Thank you for the replies thus far. I am looking to maybe buy some college football bowl programs and associated ticket stubs from the 1940s through maybe like the 1970s or somewhere along that timeline. I don't know that any of the games or programs or tickets will be exceptionally rare. I will do my best to find the best ticket stub specimens that I can. I was just sort of curious if a crease in a ticket stub was considered to be as unforgivable as some find a crease in a baseball card. From what you guys are saying it sounds like a little crease in a ticket stub is not necessarily the end of the world. I was hoping that was how it worked. To me the beauty of a ticket stub is that someone bought it and went to a game and actually used it several years ago. It got torn and put in their pocket or something. It doesn't get much more authentic than that to me.

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A vintage ticket stub is game used. As such, creases and other minor imperfections are part of their pedigree.
Additionally, if something cool happened in the game, occasionally the patron will notate that on the ticket in pencil or pen.
One of my personal favorite no-hitter tickets in my collection is from HOF'er Juan Marichal's no-hitter in 1963. The back of the ticket has petrified hotdog mustard on it. Definitely game used!
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File Type: jpg Juan Marichal signed no-hit ticket front.jpg (36.2 KB, 214 views)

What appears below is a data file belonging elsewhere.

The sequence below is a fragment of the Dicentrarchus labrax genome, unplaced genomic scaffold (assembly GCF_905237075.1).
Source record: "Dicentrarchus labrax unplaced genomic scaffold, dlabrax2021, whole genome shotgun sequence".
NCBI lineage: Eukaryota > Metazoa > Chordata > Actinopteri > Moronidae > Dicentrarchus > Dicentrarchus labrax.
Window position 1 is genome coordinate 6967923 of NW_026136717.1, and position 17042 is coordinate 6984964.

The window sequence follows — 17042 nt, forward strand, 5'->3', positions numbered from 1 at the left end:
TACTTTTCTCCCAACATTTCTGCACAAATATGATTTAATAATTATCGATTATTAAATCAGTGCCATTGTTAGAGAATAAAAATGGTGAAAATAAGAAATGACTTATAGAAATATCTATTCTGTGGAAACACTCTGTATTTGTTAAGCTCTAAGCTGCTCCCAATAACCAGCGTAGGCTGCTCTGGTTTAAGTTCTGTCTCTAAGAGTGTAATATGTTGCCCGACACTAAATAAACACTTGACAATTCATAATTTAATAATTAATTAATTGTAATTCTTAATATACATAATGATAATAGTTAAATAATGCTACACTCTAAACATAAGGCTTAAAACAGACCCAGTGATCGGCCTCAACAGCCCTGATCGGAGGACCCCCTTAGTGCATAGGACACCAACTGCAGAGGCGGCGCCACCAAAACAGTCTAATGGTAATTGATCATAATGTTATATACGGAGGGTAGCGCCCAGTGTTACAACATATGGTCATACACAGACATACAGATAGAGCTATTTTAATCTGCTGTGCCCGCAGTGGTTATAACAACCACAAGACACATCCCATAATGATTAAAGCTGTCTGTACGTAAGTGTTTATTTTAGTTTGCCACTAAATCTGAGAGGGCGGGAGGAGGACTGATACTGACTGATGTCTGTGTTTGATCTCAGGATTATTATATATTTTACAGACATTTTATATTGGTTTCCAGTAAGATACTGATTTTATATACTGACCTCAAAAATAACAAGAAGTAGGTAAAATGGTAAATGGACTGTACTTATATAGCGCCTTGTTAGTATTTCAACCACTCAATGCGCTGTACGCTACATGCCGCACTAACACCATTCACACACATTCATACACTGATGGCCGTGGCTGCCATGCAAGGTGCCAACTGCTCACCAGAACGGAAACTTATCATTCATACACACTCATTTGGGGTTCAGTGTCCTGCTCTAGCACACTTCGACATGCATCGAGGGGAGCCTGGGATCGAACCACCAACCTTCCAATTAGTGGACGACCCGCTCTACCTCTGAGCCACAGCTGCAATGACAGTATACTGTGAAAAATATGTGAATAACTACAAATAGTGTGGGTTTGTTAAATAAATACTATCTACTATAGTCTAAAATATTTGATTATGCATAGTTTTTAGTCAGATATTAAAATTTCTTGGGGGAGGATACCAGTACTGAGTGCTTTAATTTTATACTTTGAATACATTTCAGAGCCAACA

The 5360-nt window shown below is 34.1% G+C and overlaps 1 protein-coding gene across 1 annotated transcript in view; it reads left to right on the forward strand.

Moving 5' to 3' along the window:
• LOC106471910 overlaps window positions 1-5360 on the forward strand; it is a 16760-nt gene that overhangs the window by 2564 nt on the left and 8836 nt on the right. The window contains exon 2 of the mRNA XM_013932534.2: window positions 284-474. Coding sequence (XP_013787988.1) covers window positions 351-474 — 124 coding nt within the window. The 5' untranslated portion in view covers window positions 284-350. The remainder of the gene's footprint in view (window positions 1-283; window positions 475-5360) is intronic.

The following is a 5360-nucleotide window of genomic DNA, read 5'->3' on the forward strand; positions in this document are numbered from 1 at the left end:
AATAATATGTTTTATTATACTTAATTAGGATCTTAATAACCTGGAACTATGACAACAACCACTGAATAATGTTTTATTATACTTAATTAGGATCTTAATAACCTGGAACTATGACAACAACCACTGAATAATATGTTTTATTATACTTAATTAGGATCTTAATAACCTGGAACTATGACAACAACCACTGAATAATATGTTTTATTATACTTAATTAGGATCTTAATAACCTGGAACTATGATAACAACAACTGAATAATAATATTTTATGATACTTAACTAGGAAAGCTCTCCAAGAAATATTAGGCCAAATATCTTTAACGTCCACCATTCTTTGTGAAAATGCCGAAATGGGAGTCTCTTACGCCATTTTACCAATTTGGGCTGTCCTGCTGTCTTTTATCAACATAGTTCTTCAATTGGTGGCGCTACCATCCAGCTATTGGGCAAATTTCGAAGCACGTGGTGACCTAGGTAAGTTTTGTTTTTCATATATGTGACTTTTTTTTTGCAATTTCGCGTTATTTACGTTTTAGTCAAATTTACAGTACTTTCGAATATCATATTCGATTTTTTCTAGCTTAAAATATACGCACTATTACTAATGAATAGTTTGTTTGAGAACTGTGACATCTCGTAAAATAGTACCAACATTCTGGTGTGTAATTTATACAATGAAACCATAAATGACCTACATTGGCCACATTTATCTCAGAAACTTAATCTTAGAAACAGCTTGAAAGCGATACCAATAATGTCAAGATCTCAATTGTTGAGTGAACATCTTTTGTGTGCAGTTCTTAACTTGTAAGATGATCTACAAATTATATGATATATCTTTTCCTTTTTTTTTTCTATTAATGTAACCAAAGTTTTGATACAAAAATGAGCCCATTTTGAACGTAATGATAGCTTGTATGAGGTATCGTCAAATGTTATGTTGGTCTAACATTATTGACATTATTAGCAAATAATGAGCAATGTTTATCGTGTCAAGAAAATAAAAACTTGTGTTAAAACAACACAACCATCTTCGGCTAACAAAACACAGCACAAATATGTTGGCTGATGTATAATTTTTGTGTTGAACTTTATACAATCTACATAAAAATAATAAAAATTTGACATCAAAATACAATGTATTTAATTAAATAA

File Type: jpg Juan Marichal signed no-hit ticket back.jpg (38.3 KB, 213 views)

Last edited by Scott Garner; 09-22-2017 at 07:41 PM.
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  #9  
Old 09-22-2017, 08:21 PM
sam majors sam majors is offline
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Default Two tuff tickets and programs!

The 1947 Cotton Bowl game program and ticket are difficult to find. LSU vs. Arkansas in a blizzard! I believe it was a 0 - 0 tie.
The 1950 Presidential Cup Bowl is next to impossible to find. Georgia vs. Texas A&M. Georgia was down 40 - 0 but scored 20 late in the game.
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  #10  
Old 09-22-2017, 08:47 PM
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To basically echo what Scott said, if you're able to discriminate, choose the nicer example. For rare tickets, as an antique hockey collector, with specimens IMPOSSIBLE to locate.... I'd excitedly accept something that looks like your dog spent the day chewing on it. In fact, if anyone here can produce a 19th century pre-1900 Stanley Cup finals ticket/stub.... I'll gladly pay just to see it.
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  #11  
Old 09-22-2017, 10:35 PM